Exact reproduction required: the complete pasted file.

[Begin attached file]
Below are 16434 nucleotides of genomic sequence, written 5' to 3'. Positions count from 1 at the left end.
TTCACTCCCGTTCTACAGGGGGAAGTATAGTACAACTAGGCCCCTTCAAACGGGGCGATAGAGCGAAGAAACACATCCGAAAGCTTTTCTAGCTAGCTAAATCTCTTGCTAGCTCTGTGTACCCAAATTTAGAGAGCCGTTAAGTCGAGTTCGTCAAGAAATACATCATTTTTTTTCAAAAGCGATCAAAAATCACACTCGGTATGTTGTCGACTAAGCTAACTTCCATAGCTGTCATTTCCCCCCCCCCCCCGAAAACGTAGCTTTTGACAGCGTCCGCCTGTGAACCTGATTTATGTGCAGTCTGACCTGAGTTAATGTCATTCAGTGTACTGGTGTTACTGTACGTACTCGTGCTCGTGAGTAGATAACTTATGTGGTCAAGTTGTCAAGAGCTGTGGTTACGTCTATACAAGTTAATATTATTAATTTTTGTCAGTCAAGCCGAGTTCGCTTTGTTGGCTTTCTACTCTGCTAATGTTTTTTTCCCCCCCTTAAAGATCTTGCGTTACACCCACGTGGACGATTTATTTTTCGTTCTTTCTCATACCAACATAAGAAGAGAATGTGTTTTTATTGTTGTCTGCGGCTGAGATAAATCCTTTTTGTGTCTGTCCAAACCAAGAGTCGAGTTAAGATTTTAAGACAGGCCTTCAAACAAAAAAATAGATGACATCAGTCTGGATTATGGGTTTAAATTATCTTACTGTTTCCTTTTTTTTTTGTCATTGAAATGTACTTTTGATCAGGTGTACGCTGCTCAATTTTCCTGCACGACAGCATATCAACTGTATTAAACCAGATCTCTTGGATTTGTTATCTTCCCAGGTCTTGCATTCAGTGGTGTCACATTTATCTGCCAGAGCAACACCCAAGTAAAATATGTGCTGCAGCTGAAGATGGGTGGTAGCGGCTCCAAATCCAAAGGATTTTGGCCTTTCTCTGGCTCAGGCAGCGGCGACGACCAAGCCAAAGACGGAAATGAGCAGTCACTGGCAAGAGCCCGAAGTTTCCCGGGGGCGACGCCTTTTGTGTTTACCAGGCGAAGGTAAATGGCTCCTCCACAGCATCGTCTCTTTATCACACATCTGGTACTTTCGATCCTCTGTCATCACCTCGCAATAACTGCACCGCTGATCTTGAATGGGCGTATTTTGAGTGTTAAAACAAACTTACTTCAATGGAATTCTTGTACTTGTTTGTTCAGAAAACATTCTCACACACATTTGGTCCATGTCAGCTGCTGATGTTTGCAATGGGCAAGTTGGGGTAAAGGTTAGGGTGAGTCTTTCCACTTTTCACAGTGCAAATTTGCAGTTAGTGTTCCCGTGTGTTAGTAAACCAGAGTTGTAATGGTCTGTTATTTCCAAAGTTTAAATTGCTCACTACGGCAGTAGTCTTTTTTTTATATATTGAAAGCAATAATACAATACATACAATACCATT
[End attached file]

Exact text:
Below are 16434 nucleotides of genomic sequence, written 5' to 3'. Positions count from 1 at the left end.
TTCACTCCCGTTCTACAGGGGGAAGTATAGTACAACTAGGCCCCTTCAAACGGGGCGATAGAGCGAAGAAACACATCCGAAAGCTTTTCTAGCTAGCTAAATCTCTTGCTAGCTCTGTGTACCCAAATTTAGAGAGCCGTTAAGTCGAGTTCGTCAAGAAATACATCATTTTTTTTCAAAAGCGATCAAAAATCACACTCGGTATGTTGTCGACTAAGCTAACTTCCATAGCTGTCATTTCCCCCCCCCCCCCGAAAACGTAGCTTTTGACAGCGTCCGCCTGTGAACCTGATTTATGTGCAGTCTGACCTGAGTTAATGTCATTCAGTGTACTGGTGTTACTGTACGTACTCGTGCTCGTGAGTAGATAACTTATGTGGTCAAGTTGTCAAGAGCTGTGGTTACGTCTATACAAGTTAATATTATTAATTTTTGTCAGTCAAGCCGAGTTCGCTTTGTTGGCTTTCTACTCTGCTAATGTTTTTTTCCCCCCCTTAAAGATCTTGCGTTACACCCACGTGGACGATTTATTTTTCGTTCTTTCTCATACCAACATAAGAAGAGAATGTGTTTTTATTGTTGTCTGCGGCTGAGATAAATCCTTTTTGTGTCTGTCCAAACCAAGAGTCGAGTTAAGATTTTAAGACAGGCCTTCAAACAAAAAAATAGATGACATCAGTCTGGATTATGGGTTTAAATTATCTTACTGTTTCCTTTTTTTTTTGTCATTGAAATGTACTTTTGATCAGGTGTACGCTGCTCAATTTTCCTGCACGACAGCATATCAACTGTATTAAACCAGATCTCTTGGATTTGTTATCTTCCCAGGTCTTGCATTCAGTGGTGTCACATTTATCTGCCAGAGCAACACCCAAGTAAAATATGTGCTGCAGCTGAAGATGGGTGGTAGCGGCTCCAAATCCAAAGGATTTTGGCCTTTCTCTGGCTCAGGCAGCGGCGACGACCAAGCCAAAGACGGAAATGAGCAGTCACTGGCAAGAGCCCGAAGTTTCCCGGGGGCGACGCCTTTTGTGTTTACCAGGCGAAGGTAAATGGCTCCTCCACAGCATCGTCTCTTTATCACACATCTGGTACTTTCGATCCTCTGTCATCACCTCGCAATAACTGCACCGCTGATCTTGAATGGGCGTATTTTGAGTGTTAAAACAAACTTACTTCAATGGAATTCTTGTACTTGTTTGTTCAGAAAACATTCTCACACACATTTGGTCCATGTCAGCTGCTGATGTTTGCAATGGGCAAGTTGGGGTAAAGGTTAGGGTGAGTCTTTCCACTTTTCACAGTGCAAATTTGCAGTTAGTGTTCCCGTGTGTTAGTAAACCAGAGTTGTAATGGTCTGTTATTTCCAAAGTTTAAATTGCTCACTACGGCAGTAGTCTTTTTTTTATATATTGAAAGCAATAATACAATACATACAATACCATT